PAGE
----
Recent years have seen two organic protest movements take shape that the media is trying to portray as completely opposite, yet they are incredibly similar. Occupy Wall St has a distinct target with a focus on the big Wall St banks that control over 60% of US assets, while the Tea Party focused on the extreme levels of government spending that threaten to bankrupt our nation and at the least dilute the value of our currency. Occupy Wall Street is a much younger phenomenon than the Tea Party and has some unworkable ‘demands’, but they both strike at the heart of the problem of modern American politics and economics: crony capitalism. It is not just a banking issue, as the Solyndra scandal shows that the problem lies in government being in bed with big business, but banking is the most egregious example. For our nation and economy to move forward, we must sever the close ties between business and government, and a start would be with truly reforming our banks.
Occupy Wall St and the Tea Party are expressions of a frustrated citizenry that does not feel that their politicians are serving their interests. The Tea Party started with Rick Santelli’s tirade over the bailing out of Wall St banks, AIG and then GM & Chrysler. Occupy Wall St is targeting the Wall St banks that received bailouts yet continue to behave as they did prior to the Lehman crash in 2008. Starting under the Bush administration and continued under President Obama, Wall St banks have privatized the gains and socialize the losses through their bailout monies, yet nothing has translated to savings for citizens. In spring of 2009, the feds added to the bailouts of AIG and Citigroup in addition to relaxing accounting rule FAS 157 allowing banks to carry assets at whatever value they wanted. The zero interest rate policy of the FED is an additional bailout to the banks and punishment to American savers and fixed income seniors. At every step, the citizens of the United States have taken a back seat to the Wall St banks. Taxpayers have shouldered more and more responsibility for Wall St’s failings. Small and regional sized banks will tell you that Wall St banks have an unfair funding advantage, hurting their business. Occupy Wall St and the Tea Party are cries from ordinary Americans to stop this game rigged in favor of Wall St.
America needs a politician with the willpower to take on the Wall St banks and protect the currency and interests of Main St. We need a politician who understands that this recession is not like normal recessions. This is a cheap credit fueled, balance sheet recession with a huge debt hangover. In 2008 and 2009, the government bailed out the Wall St banks and wounded the economy. They portray their actions the other way around. Obama’s talk of reform is just that: talk, while he fundraises on Wall St and keeps Wall St lackeys like Tim Geithner in his administration. No politician is discussing it, but a stimulus idea that would not involve any public funding is the following plan. Wall St banks must mark their assets at the proper values. If this causes them to be insolvent, then the Federal Reserve can take those banks into receivership and wind down assets. As those assets are wound down, debt writedowns will occur on mortgages, student loans and consumer loans. These debt writedowns will turn into principal reductions. Removing the debt overhang from many American’s budgets will put dollars back into American pockets, affecting both consumers and small business owners.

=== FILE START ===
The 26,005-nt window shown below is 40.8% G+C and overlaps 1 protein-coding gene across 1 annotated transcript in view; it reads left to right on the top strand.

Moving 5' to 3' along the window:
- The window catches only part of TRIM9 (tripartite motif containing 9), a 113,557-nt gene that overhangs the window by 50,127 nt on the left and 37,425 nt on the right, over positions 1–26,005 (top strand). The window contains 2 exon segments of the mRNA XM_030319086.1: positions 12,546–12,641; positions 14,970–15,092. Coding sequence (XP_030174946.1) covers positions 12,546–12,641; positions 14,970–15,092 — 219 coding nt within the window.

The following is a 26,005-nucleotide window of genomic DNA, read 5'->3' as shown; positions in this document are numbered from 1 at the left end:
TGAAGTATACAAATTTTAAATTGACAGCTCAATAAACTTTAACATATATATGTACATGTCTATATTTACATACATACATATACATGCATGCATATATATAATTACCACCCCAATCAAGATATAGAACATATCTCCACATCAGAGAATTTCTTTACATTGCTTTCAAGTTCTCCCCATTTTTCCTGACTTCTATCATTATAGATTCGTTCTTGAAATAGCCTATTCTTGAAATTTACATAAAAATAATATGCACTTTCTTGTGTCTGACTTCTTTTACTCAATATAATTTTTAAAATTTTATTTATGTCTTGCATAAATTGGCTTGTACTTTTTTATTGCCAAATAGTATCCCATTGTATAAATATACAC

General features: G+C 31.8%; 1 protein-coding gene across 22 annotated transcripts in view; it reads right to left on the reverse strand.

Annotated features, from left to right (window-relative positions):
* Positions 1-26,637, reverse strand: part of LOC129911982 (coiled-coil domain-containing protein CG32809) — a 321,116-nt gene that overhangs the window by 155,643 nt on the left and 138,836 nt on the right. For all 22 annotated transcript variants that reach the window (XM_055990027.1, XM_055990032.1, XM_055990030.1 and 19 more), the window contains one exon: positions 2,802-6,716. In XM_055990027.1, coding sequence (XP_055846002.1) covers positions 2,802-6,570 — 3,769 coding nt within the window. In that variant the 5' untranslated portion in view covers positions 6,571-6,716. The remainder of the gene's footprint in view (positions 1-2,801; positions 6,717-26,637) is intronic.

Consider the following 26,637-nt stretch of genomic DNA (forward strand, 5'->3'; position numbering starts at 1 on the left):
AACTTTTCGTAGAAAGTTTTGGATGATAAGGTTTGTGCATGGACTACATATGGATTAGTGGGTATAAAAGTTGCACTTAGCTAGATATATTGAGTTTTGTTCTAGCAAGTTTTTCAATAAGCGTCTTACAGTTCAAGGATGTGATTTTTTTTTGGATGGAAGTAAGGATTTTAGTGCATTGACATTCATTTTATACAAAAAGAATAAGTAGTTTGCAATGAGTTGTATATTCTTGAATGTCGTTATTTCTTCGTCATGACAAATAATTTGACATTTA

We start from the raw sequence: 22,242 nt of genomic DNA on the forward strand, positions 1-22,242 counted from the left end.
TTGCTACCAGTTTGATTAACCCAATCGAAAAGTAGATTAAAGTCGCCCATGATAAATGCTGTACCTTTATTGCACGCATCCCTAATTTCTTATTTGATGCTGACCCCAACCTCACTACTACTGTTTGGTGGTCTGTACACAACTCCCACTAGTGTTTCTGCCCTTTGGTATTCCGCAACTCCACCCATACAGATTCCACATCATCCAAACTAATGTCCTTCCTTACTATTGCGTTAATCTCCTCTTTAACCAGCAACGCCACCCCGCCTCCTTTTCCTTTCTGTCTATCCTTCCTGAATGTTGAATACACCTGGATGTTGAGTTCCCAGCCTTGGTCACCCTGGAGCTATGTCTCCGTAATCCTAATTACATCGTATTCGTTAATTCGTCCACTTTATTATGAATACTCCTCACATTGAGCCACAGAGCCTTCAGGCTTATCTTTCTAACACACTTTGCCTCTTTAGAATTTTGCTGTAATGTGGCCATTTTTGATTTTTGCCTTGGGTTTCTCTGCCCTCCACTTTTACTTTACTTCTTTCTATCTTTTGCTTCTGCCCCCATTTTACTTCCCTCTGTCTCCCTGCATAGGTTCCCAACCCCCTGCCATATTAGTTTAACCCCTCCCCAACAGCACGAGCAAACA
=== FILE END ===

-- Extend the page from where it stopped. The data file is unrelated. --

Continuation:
This proposal could cause a couple of the Wall St banks to go into receivership. It might shrink some of those banks. Breaking up the big banks and writing down debt will jumpstart the average American household and help business owners’ balance sheets without adding another dime to the national debt. The other effects will be reduced rents as residential and commercial property owners will have lower costs to set their rent. The potential is there for economic growth, which will help alleviate the unemployment problem and increase tax receipts which will help the government deficit problem. Leaving zombie banks alive is the path Japan followed as they have had minimal growth for 20 years because they did not address the bad loans and banks. This plan does not have support from either political party. That tells us more about Democrats and Republicans than it does America.